I've scoured the internet trying to find this out to no avail. I would like to use a 555 timer to produce a Schmitt trigger with an ON delay of 20-30 seconds. Is this possible? Or will I have to use two timers? If I can do it with just the one 555, can someone point me in the right direction as to how? Seems like you should be able to, but danged if I can figure it out!
The description was a little ambiguous; this is how I interpreted it:
After the input reaches a certain threshold level (dotted line), the output goes high for 25 seconds.
The functions of a Schmitt trigger and a monostable need to be handled by two separate 555s. Luckily, you can get two 555s inside one 14-pin IC called a 556. Here is a circuit which uses the first half of the 556 as a Schmitt trigger, and the second half of the 556 as a 25-second timer. If you want a different value for the timer, change R3.
Note because of the typical tolerance of electrolytic capacitors, ±20%, the accuracy of the timer will be about the same assuming you use a 1% resistor for R3. If you want tighter timing, you can get a 10% tantalum capacitor, but they are relatively expensive ($5). They do make 5% tantalum capacitors, but only in surface mount packages.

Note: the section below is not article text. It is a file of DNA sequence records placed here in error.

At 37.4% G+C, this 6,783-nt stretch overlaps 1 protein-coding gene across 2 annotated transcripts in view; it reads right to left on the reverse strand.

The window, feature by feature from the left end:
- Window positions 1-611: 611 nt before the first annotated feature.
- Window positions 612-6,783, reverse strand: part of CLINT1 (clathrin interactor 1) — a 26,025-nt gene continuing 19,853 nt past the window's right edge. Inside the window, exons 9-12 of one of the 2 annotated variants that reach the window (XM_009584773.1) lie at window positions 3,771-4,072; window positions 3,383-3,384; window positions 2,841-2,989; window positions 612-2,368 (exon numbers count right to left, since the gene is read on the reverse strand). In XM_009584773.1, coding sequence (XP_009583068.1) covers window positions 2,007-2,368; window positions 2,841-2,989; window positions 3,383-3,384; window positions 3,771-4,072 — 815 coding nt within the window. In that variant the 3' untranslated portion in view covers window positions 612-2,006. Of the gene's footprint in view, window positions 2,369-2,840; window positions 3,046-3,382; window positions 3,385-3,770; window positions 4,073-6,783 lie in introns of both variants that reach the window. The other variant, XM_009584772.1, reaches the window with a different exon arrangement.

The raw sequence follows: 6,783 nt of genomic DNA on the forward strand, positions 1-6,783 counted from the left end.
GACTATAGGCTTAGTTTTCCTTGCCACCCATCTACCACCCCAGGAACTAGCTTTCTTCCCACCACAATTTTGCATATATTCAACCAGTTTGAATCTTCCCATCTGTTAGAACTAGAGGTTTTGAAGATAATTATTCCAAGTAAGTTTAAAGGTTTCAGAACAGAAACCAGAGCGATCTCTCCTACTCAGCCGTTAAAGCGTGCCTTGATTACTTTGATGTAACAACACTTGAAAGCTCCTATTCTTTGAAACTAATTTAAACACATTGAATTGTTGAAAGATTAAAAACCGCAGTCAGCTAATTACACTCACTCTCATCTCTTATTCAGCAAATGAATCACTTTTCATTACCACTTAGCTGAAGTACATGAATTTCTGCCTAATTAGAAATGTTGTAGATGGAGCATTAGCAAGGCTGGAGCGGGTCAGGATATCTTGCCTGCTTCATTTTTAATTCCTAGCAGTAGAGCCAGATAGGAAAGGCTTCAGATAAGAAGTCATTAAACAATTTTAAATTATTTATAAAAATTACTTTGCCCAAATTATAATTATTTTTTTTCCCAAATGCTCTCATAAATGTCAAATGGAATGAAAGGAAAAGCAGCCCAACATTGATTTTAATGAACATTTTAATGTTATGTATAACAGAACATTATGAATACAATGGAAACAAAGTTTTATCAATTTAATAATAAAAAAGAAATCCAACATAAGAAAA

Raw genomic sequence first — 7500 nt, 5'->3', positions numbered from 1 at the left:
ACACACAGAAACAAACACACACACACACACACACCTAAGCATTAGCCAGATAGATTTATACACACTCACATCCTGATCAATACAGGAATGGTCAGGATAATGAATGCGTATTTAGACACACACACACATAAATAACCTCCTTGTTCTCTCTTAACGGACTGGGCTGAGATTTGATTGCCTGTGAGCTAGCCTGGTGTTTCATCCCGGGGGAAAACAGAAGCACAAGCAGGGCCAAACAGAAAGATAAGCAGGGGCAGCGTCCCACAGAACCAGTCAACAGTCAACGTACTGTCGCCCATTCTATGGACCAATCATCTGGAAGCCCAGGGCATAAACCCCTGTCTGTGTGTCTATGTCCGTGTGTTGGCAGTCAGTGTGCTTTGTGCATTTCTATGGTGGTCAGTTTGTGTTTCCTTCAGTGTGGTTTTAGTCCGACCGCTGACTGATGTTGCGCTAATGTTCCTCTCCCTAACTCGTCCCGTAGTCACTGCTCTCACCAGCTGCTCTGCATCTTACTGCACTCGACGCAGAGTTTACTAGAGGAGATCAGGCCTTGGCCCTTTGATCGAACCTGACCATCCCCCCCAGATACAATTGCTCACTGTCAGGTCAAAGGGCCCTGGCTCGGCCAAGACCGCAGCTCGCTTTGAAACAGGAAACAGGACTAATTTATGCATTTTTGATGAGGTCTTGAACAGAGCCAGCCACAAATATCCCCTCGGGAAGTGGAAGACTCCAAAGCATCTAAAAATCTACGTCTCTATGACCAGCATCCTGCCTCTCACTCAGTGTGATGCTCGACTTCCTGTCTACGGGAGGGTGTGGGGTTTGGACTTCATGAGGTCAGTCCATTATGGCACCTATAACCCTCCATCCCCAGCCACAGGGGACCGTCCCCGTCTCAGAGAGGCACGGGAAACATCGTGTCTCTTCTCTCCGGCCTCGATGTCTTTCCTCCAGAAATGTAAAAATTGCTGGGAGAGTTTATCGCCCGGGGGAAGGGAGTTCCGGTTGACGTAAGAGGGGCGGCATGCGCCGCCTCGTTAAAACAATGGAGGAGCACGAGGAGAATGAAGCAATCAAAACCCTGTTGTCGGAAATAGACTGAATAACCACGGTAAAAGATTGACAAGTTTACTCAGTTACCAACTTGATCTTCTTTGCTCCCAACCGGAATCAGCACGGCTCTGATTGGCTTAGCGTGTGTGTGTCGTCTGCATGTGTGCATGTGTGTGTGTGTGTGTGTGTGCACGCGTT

When the input voltage is above 2/3 Vcc, the output of the Schmitt trigger goes low, triggering the monostable. When the input is less than 1/3 Vcc, the output of the Schmitt trigger goes high. Note that the TLC556, linked to earlier, has a Vcc range from 2v to 15v which gives a lot of flexibility in setting the hysteresis levels.
There are variations on this circuit, including adding a capacitor to the input and a voltage divider to change the trigger voltage. This article has lots more information.
A 555 timer is composed of comparators that operate over modulation of pulses. The three modes: astable, bistable, and monostable are the operating modes you can set the 555 timer to. Apparently a poroperty of a Shmidt Trigger is ,hysteresis, thus creating dependencies based on outputs from previous modulations. Therefore, it would take multiple timers to output a customized or variable output. You might be able to chain 555 timers to create a model similar too the Schmidt Trigger but I feel as though the 555 timer works on an analog wavelength where as the Schmidt trigger works over a digital wavelength.